The price of li-ion batteries has tremendously fallen over the last few years and they have been able to store ever-larger amounts of energy. Many of the gains made by these batteries are driven by the automotive industry's race to build smaller, cheaper, and more powerful li?ion batteries for electric cars. The power produced by each lithium-ion cell is about 3,6 volts (V). It is higher than that of the standard nickel cadmium, nickel metal hydride and even standard alkaline cells at around 1,5 V and lead acid at around 2 V per cell, requiring less cells in many battery applications.

Li-ion cells are standardized by IEC TC 21, which publishes the IEC 62660 series on secondary li-ion cells for the propulsion of EVs. TC 21 also publishes standards for renewable energy storage systems. The first one, IEC 61427?1, specifies general requirements and methods of test for off-grid applications and electricity generated by PV modules. The second, IEC 61427-2, does the same but for on-grid applications, with energy input from large wind and solar energy parks. “The standards focus on the proper characterization of the battery performance, whether it is used to power a vaccine storage fridge in the tropics or prevent blackouts in power grids nationwide. These standards are largely chemistry agnostic. They enable utility planners or end-customers to compare apples with apples, even when different battery chemistries are involved,” TC 21 expert Herbert Giess describes.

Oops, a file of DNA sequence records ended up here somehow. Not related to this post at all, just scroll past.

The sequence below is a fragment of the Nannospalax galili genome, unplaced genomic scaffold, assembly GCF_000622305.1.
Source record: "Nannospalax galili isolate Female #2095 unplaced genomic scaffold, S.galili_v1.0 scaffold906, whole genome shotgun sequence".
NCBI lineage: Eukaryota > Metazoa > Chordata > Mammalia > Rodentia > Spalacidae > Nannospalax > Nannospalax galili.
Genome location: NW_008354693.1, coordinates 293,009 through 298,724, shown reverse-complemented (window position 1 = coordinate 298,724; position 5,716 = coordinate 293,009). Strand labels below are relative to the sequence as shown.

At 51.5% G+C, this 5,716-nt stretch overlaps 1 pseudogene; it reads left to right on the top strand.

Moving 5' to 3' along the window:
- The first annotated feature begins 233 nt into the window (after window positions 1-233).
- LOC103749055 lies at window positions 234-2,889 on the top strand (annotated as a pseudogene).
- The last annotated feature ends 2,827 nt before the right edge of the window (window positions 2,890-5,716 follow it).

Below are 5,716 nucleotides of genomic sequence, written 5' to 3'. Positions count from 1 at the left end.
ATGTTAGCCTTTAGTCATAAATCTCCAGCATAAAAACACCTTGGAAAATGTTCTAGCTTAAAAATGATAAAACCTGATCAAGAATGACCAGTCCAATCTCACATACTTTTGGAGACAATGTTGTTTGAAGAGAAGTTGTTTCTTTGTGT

IEC TC 120 was set up specifically to publish standards in the field of grid integrated electrical energy storage (EES) systems in order to support grid requirements. An EES system is an integrated system with components, which can be batteries that are already standardized. The TC is working on a new standard, IEC 62933?5?4, which will specify safety test methods and procedures for li-ion battery-based systems for energy storage.

IECEE (IEC System of Conformity Assessment Schemes for Electrotechnical Equipment and Components) is one of the four conformity assessment systems administered by the IEC. It runs a scheme which tests the safety, performance component interoperability, energy efficiency, electromagnetic compatibility (EMC) and hazardous substance of batteries.

Concerns raised over safety and recycling